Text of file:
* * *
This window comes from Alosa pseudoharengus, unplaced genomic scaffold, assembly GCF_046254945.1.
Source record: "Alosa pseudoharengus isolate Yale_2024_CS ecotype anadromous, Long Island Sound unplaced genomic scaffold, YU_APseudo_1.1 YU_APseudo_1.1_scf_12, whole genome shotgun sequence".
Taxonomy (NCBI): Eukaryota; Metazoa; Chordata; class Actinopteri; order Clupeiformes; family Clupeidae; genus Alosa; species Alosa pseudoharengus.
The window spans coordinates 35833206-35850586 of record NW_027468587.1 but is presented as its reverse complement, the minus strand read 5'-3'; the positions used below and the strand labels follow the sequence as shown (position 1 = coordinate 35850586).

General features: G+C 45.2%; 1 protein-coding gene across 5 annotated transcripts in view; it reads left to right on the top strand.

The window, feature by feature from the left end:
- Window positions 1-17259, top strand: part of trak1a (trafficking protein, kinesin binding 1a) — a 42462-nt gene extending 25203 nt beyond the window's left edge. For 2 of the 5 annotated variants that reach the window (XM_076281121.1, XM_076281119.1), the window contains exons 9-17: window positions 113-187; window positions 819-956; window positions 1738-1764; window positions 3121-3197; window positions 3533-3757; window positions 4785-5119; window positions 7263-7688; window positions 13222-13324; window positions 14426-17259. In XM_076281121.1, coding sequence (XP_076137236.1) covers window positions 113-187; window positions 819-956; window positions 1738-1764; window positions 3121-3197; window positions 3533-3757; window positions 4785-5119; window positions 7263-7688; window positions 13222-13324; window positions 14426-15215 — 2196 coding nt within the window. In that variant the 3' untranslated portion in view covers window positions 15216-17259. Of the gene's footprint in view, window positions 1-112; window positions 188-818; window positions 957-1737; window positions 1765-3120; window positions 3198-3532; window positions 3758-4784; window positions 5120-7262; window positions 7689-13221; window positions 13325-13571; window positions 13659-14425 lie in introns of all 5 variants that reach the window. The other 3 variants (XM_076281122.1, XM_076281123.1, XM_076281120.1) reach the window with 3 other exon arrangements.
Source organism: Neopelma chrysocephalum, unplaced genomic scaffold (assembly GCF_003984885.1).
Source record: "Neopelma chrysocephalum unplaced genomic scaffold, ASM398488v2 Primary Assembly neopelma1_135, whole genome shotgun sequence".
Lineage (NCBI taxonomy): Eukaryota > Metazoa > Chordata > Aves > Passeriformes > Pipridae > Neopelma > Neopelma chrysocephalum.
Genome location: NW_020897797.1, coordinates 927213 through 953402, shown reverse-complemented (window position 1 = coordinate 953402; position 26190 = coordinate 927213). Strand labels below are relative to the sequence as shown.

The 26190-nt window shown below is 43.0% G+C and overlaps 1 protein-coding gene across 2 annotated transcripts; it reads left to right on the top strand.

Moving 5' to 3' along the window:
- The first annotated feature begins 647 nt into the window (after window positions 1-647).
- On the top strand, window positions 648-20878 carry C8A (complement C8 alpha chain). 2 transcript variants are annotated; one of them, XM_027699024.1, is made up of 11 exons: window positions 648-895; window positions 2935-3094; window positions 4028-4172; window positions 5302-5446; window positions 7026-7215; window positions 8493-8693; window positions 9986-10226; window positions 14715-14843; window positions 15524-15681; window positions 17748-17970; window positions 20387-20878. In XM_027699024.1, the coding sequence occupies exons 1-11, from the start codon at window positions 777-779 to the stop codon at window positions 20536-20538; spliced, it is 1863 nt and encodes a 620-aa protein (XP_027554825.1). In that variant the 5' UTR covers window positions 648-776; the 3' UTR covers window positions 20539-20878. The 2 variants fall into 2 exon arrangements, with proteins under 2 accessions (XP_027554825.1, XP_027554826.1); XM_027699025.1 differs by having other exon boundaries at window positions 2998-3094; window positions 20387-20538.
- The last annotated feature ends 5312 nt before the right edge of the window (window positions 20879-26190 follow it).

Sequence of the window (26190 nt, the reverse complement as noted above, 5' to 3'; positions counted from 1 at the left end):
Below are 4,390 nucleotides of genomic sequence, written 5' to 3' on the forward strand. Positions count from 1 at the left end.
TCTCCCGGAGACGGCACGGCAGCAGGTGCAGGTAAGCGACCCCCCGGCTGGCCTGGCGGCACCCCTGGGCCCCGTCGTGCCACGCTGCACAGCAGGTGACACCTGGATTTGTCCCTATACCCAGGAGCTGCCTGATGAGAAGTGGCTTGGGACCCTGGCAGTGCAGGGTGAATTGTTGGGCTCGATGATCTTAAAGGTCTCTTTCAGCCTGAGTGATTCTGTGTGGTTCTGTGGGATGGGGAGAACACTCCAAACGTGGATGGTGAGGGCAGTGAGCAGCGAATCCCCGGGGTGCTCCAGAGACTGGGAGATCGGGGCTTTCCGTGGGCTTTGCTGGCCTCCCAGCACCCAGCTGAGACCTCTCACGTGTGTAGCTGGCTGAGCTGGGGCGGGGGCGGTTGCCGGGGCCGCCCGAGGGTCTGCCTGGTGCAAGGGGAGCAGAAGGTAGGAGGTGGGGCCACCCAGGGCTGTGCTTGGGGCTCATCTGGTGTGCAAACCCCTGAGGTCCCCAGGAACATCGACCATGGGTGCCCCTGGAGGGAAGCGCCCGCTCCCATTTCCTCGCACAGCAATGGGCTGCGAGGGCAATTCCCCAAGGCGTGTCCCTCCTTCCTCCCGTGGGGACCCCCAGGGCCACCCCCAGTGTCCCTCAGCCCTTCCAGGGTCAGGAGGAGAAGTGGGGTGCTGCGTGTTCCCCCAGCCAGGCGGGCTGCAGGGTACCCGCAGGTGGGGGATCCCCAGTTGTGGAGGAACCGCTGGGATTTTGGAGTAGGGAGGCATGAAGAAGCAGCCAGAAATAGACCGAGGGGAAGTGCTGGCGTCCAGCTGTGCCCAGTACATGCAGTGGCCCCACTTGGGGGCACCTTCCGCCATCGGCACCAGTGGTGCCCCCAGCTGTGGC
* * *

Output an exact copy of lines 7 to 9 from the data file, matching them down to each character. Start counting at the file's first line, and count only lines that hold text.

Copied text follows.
- Window positions 1-17259, top strand: part of trak1a (trafficking protein, kinesin binding 1a) — a 42462-nt gene extending 25203 nt beyond the window's left edge. For 2 of the 5 annotated variants that reach the window (XM_076281121.1, XM_076281119.1), the window contains exons 9-17: window positions 113-187; window positions 819-956; window positions 1738-1764; window positions 3121-3197; window positions 3533-3757; window positions 4785-5119; window positions 7263-7688; window positions 13222-13324; window positions 14426-17259. In XM_076281121.1, coding sequence (XP_076137236.1) covers window positions 113-187; window positions 819-956; window positions 1738-1764; window positions 3121-3197; window positions 3533-3757; window positions 4785-5119; window positions 7263-7688; window positions 13222-13324; window positions 14426-15215 — 2196 coding nt within the window. In that variant the 3' untranslated portion in view covers window positions 15216-17259. Of the gene's footprint in view, window positions 1-112; window positions 188-818; window positions 957-1737; window positions 1765-3120; window positions 3198-3532; window positions 3758-4784; window positions 5120-7262; window positions 7689-13221; window positions 13325-13571; window positions 13659-14425 lie in introns of all 5 variants that reach the window. The other 3 variants (XM_076281122.1, XM_076281123.1, XM_076281120.1) reach the window with 3 other exon arrangements.
Source organism: Neopelma chrysocephalum, unplaced genomic scaffold (assembly GCF_003984885.1).
Source record: "Neopelma chrysocephalum unplaced genomic scaffold, ASM398488v2 Primary Assembly neopelma1_135, whole genome shotgun sequence".